11.  Plasma lopinavir concentrations predict virological failure in a cohort of South African children initiating a protease-inhibitor-based regimen 
Antiviral therapy  2014;19(4):399-406.
Background
Poor adherence to antiretroviral therapy contributes to pharmacokinetic variability and is the major determinant of virological failure. However, measuring treatment adherence is difficult, especially in children. We investigated the relationship between plasma lopinavir concentrations, pretreatment characteristics and viral load >400 copies/ml.
Methods
A total of 237 HIV-infected children aged 4–42 months on lopinavir/ritonavir oral solution were studied prospectively and followed for up to 52 weeks. Viral load and lopinavir concentration were measured at clinic visits 12, 24, 36 and 52 weeks after starting treatment. Cox multiple failure events models were used to estimate the crude and adjusted effect of lopinavir concentrations on the hazard of viral load >400 copies/ml.
Results
The median (IQR) pretreatment CD4+ T-lymphocyte percentage was 18.80% (12.70–25.35) and 53% of children had a pretreatment viral load >750,000 copies/ml. The median (IQR) weight-for-age and height-for-age z-scores were −2.17 (−3.35–−2.84) and −3.34 (−4.57–−3.41), respectively. Median (IQR) lopinavir concentrations were 8.00 mg/l (4.11–12.42) at median (IQR) 3.50 h (2.67–4.25) after the dose. The hazard of viral load >400 copies/ml was increased with lopinavir concentrations <1 mg/l versus ≥1 mg/l (adjusted hazard ratio 2.3 [95% CI 1.63, 3.26]) and lower height-for-age z-scores.
Conclusions
Low lopinavir concentrations (<1 mg/l) are associated with viraemia in children. This measure could be used as a proxy for adherence and to determine which children are more likely to fail.
doi:10.3851/IMP2749
PMCID: PMC4229495  PMID: 24518130
12.  Treatment of hepatitis C with an interferon-based lead-in phase: A perspective from mathematical modeling 
Antiviral therapy  2014;19(5):469-477.
Background
The standard of care for hepatitis C virus (HCV) genotype 1 is a protease inhibitor (telaprevir or boceprevir) combined with pegylated interferon and ribavirin (P/R). A lead-in phase of P/R therapy before addition of the protease inhibitor has been used, with the aim of improving response rates by reducing the development of protease inhibitor resistance. However, whether such a strategy can bring benefit to patients is unclear.
Methods
A viral dynamic model was used to compare in silico HCV dynamics in patients treated with a period of P/R lead-in therapy followed by the addition of a protease inhibitor versus immediate triple therapy without lead-in.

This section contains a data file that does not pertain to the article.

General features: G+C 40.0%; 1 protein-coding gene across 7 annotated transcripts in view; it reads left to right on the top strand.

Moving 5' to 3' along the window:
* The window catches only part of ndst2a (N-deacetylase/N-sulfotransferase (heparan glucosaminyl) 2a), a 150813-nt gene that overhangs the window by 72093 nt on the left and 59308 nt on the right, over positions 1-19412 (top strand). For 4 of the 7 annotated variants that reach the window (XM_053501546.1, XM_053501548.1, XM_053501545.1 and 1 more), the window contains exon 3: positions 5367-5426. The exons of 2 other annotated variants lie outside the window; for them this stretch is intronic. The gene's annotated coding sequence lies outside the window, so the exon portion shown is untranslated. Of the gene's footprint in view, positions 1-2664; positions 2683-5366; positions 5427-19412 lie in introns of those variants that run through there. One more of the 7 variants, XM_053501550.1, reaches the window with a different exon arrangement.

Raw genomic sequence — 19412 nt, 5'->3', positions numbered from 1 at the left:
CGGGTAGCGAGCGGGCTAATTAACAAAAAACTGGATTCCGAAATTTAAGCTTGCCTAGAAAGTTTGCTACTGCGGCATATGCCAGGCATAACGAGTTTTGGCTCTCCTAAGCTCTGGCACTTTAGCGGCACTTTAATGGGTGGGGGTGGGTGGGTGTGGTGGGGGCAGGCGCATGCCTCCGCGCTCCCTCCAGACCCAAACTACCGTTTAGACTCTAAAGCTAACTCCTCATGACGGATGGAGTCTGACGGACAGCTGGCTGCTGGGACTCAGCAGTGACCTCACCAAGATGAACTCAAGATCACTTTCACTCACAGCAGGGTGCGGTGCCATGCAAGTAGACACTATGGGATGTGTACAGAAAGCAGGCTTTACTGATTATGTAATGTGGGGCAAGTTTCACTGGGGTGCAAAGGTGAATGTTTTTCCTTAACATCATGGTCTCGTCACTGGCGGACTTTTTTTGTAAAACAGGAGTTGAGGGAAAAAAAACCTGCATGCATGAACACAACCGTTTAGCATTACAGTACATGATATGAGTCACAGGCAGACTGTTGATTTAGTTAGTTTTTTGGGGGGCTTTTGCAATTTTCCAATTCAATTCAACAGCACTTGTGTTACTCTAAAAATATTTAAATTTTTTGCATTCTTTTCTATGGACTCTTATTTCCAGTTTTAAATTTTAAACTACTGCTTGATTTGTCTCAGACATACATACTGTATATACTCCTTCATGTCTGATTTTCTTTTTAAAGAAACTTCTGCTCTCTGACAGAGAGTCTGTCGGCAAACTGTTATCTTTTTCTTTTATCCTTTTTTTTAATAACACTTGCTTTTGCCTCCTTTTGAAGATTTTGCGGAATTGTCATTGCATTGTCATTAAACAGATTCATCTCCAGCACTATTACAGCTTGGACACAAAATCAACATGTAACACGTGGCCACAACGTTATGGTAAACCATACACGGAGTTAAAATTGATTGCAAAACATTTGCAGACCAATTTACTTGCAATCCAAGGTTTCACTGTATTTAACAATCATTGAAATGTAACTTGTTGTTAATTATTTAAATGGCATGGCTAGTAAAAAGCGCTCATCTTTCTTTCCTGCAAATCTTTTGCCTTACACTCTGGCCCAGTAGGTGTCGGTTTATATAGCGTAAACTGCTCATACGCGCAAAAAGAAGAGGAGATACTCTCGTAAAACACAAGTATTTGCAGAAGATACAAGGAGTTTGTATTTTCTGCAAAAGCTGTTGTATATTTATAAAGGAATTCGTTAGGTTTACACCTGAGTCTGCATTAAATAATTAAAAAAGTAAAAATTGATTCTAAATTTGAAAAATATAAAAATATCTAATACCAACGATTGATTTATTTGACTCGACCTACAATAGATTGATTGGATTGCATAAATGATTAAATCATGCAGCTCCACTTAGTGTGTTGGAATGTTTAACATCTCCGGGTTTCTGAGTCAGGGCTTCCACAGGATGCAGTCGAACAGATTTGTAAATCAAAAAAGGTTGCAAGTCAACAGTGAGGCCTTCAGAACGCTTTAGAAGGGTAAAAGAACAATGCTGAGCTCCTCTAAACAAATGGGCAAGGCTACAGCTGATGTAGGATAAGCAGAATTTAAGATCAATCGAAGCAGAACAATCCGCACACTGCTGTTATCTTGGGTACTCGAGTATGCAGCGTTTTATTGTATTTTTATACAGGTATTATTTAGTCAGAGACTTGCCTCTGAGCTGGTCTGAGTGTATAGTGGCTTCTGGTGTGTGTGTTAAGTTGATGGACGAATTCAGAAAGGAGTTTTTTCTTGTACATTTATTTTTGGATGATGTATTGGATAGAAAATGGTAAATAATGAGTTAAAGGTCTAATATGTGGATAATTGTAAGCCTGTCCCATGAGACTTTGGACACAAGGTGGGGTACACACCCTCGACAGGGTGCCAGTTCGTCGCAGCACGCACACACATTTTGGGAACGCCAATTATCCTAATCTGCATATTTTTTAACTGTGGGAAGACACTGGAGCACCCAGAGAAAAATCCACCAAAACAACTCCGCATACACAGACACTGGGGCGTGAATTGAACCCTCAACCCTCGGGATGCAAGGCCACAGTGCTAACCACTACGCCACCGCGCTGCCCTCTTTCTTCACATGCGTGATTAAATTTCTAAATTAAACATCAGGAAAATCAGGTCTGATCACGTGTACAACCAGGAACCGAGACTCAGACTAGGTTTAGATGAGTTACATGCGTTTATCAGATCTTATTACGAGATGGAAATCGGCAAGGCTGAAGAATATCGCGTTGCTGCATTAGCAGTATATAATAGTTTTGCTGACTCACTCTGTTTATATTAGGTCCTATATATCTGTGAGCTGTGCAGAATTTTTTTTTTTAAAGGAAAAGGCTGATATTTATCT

Results
The model predicts that both regimens result in a similar end of treatment viral load change (viral decline or breakthrough). Thus, the current lead-in strategy may not decrease the rate of viral breakthrough/relapse or increase the rate of sustained virologic response. This agrees with available data from clinical trials of several HCV protease inhibitors, such as telaprevir, boceprevir, and faldaprevir.
Conclusions
These results suggest that current P/R lead-in strategies may not improve treatment outcomes. However, virus kinetics during a period of P/R therapy, combined with other factors such as the IL28B polymorphism and baseline viral load, can identify interferon-sensitive patients and help develop response-guided therapies.
doi:10.3851/IMP2725
PMCID: PMC4101064  PMID: 24434478
13.  Effects of HIV type-1 immune selection on susceptability to integrase inhibitor resistance 
Antiviral therapy  2009;14(7):953-964.
Background
All site-specific interactions between HIV type-1 (HIV-1) subtype, human leukocyte anti-gen (HLA)-associated immune selection and integrase inhibitor resistance are not completely understood. We examined naturally occurring polymorphisms in HIV-1-integrase sequences from 342 antiretroviral-naive individuals from the Western Australian HIV Cohort Study and the Swiss HIV Cohort Study.
Methods
Standard bulk sequencing and sequence-based typing were used to generate integrase sequences and high-resolution HLA genotypes, respectively. Viral residues were examined with respect to drug resistance mutations and CD8+ T-cell escape mutations.
Results
In both predominantly subtype B cohorts, 12 of 38 sites that mediate integrase inhibitor resistance mutations were absolutely conserved, and these included the primary resistance mutations. There were 18 codons with non-primary drug resistance-associated substitutions at rates of up to 58.8% and eight sites with alternative polymorphisms. Five viral residues were potentially subject to dual-drug and HLA-associated immune selection in which both selective pressures either drove the same amino acid substitution (codons 72, 157 and 163) or HLA alleles were associated with an alternative polymorphism that would alter the genetic barrier to resistance (codons 125 and 193). The common polymorphism T125A, which was characteristic of non-subtype B and was also associated with carriage of HLA-B*57/*5801, increased the mutational barrier to the resistance mutation T125K.
Conclusions
Primary integrase inhibitor resistance mutations were not detected in the absence of drug exposure in keeping with sites of high constraint. Viral polymorphisms caused by immune selection and/or associated with non-subtype B might alter the genetic barrier to some non-primary resistance-associated mutations.
doi:10.3851/IMP1419
PMCID: PMC4155129  PMID: 19918099